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October 24, 2023

Designing at scale – how semantic naming future-proofs your website

Dan Hardaker
Director of Digital Design
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What is semantic naming and how does it work?

Welcome back to part two of our Designing at Scale series. In case you missed it, here’s part one on Atomic Design: a methodology for website building and design that’s made for scalability.

When we talk about ‘semantics’, we’re referring to the logic and meaning in words, phrases or text. Those meanings can change, dependent on context and application – and for most of us, it’s something we rarely think about during our everyday lives.

In the context of programming, semantics, or semantic naming, refers to applying description logic to the digital coding process. It uses a rational, meaning-based naming system for developing a site’s metadata.

To help understand why that is, let’s look at a quick example.

Semantics are often used by developers and researchers in the world of Artificial Intelligence (AI), when it comes to natural language processing – for example, when you’re speaking to Siri, Alexa, or Google Home, and it’s ‘listening’ to you.

For humans, we process the meaning of language unconsciously. But it’s an incredibly complex process. So, researchers will limit your AI assistant’s vocabulary, and its ‘understanding’ of language rules and constraints.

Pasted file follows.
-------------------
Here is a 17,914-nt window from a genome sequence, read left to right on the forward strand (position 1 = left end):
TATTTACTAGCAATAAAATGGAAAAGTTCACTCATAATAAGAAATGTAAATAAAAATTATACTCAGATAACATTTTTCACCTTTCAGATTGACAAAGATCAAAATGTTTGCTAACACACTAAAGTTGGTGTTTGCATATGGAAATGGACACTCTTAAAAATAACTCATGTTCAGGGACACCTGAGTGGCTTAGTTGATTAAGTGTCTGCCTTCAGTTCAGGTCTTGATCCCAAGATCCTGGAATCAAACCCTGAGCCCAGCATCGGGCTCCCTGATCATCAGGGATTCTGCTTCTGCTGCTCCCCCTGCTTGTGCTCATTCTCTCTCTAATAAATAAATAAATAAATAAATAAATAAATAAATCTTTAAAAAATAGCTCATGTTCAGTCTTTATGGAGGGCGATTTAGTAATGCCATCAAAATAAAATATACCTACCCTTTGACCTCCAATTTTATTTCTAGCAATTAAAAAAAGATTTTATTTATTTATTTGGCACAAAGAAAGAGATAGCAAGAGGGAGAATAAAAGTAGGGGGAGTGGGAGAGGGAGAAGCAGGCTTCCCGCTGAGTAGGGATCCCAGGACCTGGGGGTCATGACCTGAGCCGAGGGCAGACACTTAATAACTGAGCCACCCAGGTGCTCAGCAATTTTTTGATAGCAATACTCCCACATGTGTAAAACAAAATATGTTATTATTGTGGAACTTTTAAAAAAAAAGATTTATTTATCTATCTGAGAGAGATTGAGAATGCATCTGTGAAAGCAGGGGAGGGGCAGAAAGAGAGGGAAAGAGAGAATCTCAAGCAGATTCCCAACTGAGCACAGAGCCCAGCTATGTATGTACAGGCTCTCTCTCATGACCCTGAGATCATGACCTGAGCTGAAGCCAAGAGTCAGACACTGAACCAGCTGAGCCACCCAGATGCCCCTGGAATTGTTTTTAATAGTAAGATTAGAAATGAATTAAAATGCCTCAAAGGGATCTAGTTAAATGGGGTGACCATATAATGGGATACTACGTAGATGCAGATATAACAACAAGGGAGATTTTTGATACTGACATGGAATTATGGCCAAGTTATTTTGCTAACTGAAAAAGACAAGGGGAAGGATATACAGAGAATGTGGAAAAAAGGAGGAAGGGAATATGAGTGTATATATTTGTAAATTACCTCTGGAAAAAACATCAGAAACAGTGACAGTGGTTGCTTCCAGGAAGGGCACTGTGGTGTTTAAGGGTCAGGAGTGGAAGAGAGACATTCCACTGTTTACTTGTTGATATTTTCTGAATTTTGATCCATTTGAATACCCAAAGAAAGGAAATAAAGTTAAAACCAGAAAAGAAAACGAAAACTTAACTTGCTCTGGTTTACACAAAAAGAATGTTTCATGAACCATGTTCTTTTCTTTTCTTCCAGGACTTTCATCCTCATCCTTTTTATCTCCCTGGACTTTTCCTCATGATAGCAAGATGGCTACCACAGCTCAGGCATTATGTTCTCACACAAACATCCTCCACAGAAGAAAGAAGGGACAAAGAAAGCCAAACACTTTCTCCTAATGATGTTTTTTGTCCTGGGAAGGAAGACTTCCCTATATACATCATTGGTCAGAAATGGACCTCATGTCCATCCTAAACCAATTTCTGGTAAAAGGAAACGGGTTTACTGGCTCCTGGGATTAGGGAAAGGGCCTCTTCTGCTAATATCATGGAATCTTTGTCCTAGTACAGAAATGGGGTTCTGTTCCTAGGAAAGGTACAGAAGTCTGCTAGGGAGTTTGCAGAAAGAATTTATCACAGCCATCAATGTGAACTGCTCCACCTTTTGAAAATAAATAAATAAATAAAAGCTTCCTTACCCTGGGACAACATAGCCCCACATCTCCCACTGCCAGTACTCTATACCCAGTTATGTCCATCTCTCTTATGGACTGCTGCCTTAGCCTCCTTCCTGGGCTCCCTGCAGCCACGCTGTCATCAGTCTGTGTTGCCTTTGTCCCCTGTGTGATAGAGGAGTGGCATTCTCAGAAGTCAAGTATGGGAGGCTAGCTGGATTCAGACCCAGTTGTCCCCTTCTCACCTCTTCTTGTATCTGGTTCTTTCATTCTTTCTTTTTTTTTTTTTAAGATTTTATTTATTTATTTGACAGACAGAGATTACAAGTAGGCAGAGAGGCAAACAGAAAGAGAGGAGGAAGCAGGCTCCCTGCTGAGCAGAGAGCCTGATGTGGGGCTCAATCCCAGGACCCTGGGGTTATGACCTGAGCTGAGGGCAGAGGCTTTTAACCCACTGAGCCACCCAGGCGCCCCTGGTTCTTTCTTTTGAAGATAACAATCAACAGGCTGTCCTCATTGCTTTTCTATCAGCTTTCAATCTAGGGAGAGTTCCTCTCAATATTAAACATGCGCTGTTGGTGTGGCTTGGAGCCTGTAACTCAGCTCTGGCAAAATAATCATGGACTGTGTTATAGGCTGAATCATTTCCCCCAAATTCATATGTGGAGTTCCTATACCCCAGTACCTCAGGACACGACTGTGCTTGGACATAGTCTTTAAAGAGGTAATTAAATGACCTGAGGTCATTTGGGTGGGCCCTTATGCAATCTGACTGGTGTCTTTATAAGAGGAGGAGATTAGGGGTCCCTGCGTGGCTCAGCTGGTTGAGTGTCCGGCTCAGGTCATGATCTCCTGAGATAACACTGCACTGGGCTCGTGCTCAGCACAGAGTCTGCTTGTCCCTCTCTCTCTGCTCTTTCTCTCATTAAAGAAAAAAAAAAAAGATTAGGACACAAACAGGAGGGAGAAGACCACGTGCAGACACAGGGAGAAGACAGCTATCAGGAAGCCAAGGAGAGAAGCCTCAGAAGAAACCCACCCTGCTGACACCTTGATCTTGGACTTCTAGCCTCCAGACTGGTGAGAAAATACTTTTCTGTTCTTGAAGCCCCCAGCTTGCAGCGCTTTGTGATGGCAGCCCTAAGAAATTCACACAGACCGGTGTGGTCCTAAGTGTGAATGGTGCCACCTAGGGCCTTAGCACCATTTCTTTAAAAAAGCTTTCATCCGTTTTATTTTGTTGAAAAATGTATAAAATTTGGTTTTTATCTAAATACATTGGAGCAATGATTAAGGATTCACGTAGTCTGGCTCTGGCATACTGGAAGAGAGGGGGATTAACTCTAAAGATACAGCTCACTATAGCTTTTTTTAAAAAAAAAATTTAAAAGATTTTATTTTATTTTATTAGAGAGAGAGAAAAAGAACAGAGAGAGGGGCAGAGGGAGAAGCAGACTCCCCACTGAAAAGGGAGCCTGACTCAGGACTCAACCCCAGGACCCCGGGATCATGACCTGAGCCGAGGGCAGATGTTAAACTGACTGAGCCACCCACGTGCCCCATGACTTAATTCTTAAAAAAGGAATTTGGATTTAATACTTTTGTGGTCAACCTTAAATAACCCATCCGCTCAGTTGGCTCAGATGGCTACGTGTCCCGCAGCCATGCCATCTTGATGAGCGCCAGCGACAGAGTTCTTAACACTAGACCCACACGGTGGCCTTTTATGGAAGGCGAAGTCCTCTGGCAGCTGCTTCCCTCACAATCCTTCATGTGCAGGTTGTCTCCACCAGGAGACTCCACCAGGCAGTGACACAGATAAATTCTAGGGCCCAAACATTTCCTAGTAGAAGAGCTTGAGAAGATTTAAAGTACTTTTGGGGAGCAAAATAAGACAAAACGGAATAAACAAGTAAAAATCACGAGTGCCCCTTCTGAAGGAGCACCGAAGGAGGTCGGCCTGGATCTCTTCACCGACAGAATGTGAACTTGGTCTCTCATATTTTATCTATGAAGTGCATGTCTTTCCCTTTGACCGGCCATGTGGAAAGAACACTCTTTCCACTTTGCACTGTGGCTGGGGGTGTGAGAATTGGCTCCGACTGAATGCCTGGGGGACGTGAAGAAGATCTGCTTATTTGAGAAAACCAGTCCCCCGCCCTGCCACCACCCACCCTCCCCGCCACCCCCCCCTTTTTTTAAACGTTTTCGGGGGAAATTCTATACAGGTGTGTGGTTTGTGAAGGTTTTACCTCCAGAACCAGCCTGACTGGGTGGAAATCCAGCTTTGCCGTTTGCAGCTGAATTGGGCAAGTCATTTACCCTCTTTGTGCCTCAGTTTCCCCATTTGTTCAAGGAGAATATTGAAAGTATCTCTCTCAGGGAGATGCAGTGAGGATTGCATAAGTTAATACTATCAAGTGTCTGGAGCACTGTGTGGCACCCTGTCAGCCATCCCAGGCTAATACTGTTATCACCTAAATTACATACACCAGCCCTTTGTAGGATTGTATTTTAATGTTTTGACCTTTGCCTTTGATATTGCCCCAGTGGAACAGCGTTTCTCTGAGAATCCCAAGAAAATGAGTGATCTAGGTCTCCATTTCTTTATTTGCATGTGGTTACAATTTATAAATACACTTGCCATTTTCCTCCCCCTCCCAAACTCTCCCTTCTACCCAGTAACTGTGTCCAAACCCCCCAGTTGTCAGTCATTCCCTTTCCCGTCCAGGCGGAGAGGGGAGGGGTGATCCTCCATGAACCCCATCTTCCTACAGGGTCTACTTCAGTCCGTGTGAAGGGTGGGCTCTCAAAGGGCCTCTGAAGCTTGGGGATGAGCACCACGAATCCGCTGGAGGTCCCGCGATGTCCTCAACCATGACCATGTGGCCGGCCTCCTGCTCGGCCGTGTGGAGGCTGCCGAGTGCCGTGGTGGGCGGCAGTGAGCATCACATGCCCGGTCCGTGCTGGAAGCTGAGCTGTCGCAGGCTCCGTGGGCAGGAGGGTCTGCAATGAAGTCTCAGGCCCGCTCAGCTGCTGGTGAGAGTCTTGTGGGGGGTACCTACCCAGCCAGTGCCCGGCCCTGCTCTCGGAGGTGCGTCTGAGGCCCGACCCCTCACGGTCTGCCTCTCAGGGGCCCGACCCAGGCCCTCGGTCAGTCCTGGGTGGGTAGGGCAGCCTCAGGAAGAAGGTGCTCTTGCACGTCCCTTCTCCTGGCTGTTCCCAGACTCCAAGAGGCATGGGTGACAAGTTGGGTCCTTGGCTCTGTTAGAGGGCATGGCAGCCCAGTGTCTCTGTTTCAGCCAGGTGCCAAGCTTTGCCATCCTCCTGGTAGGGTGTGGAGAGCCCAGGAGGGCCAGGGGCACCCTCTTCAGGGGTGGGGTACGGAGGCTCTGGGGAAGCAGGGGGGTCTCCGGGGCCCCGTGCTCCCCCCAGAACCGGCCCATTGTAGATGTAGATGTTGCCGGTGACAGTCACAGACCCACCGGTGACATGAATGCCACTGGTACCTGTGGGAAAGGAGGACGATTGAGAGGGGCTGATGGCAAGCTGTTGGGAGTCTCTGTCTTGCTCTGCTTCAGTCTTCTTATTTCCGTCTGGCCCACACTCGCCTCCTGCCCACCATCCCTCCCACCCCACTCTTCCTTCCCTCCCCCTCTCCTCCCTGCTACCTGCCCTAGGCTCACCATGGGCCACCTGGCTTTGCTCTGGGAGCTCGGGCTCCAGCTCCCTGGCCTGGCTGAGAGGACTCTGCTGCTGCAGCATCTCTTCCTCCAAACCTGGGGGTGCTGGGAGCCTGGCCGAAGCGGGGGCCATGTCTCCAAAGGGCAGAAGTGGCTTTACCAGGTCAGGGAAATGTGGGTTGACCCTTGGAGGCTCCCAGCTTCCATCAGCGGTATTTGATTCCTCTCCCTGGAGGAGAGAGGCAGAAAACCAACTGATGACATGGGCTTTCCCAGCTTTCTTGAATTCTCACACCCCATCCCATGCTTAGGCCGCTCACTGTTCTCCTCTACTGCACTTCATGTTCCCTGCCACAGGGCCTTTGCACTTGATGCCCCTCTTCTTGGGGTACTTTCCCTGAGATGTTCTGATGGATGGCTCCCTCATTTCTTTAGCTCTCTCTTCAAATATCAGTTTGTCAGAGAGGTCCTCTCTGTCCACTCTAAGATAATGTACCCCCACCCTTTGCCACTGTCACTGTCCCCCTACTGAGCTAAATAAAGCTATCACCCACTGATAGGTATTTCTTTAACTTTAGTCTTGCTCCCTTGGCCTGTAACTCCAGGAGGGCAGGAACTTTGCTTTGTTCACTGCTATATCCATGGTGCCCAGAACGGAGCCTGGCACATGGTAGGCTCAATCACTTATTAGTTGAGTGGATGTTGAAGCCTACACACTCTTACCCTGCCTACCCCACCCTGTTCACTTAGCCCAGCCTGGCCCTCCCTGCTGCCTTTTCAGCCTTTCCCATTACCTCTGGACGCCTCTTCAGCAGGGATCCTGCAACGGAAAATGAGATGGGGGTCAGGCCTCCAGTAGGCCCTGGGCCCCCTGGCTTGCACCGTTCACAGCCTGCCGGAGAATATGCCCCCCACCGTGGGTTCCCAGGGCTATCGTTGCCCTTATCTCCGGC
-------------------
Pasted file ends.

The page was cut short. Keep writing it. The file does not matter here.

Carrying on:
Overall, it makes communication easier between man and machine. Alexa may not understand sarcasm, but she can still order your refill of washing powder – and there’s less room for man or machine to misinterpret what’s being said.

The advantage of using semantic language when it comes to programming is that users can immediately understand what the metadata they’re reading is referring too.

On first glance, you can answer internal questions like, “What effect does running this line of script have?” or “What purpose does this HTML function serve?”

With semantic naming, it’s quicker for web editors to find the right place to edit, and the process improves workforce efficiency: less time and effort needed for interpretation, more clarity over website content.

Check out our explainer video on how it works:

Now you might know that <h1> is a semantic element. Its meaning is header. <h2> would be a sub-header. <article> refers to an article of text.

Can you figure out what these examples might mean?


To the average reader who doesn’t work in a field where they’d be required to understand HTML, CSS or JavaScript, semantic naming means there’s still potential for meaning to be interpreted.

But more importantly, web content editors – or even ‘future you’ revisiting the document in a few months’ time – will find scanning and updating the relevant metadata even easier.

Accessibility, readability and consistency are all enhanced through the use of semantic naming. It’s all about communication.

When you’re looking to change your website’s design in the future, this is just one more way to save time, increase efficiency, and run a productive website that works for everyone: inside and outside your business.

Get in touch with us today to find out more.